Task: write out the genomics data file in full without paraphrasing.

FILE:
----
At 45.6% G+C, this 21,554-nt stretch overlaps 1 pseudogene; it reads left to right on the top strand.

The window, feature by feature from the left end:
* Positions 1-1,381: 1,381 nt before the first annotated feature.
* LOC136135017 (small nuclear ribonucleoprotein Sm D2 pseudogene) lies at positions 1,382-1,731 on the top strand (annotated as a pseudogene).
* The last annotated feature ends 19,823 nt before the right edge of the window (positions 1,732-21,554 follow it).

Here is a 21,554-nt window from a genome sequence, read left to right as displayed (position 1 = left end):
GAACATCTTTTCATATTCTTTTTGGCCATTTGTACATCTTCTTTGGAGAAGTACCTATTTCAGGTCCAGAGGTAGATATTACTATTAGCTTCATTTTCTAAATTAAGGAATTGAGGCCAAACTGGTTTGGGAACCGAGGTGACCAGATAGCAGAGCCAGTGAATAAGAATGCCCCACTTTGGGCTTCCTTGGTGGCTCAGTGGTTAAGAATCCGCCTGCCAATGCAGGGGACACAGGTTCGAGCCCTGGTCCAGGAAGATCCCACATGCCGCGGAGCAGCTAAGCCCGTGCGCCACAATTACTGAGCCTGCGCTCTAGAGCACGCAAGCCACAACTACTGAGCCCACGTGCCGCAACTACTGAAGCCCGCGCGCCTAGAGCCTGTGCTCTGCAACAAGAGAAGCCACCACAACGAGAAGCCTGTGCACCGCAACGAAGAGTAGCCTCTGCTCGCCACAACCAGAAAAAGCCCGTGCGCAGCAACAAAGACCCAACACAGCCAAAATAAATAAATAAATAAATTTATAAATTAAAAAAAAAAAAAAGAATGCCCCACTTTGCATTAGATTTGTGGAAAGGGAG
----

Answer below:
At 45.6% G+C, this 21,554-nt stretch overlaps 1 pseudogene; it reads left to right on the top strand.

The window, feature by feature from the left end:
* Positions 1-1,381: 1,381 nt before the first annotated feature.
* LOC136135017 (small nuclear ribonucleoprotein Sm D2 pseudogene) lies at positions 1,382-1,731 on the top strand (annotated as a pseudogene).
* The last annotated feature ends 19,823 nt before the right edge of the window (positions 1,732-21,554 follow it).

Here is a 21,554-nt window from a genome sequence, read left to right as displayed (position 1 = left end):
GAACATCTTTTCATATTCTTTTTGGCCATTTGTACATCTTCTTTGGAGAAGTACCTATTTCAGGTCCAGAGGTAGATATTACTATTAGCTTCATTTTCTAAATTAAGGAATTGAGGCCAAACTGGTTTGGGAACCGAGGTGACCAGATAGCAGAGCCAGTGAATAAGAATGCCCCACTTTGGGCTTCCTTGGTGGCTCAGTGGTTAAGAATCCGCCTGCCAATGCAGGGGACACAGGTTCGAGCCCTGGTCCAGGAAGATCCCACATGCCGCGGAGCAGCTAAGCCCGTGCGCCACAATTACTGAGCCTGCGCTCTAGAGCACGCAAGCCACAACTACTGAGCCCACGTGCCGCAACTACTGAAGCCCGCGCGCCTAGAGCCTGTGCTCTGCAACAAGAGAAGCCACCACAACGAGAAGCCTGTGCACCGCAACGAAGAGTAGCCTCTGCTCGCCACAACCAGAAAAAGCCCGTGCGCAGCAACAAAGACCCAACACAGCCAAAATAAATAAATAAATAAATTTATAAATTAAAAAAAAAAAAAAGAATGCCCCACTTTGCATTAGATTTGTGGAAAGGGAG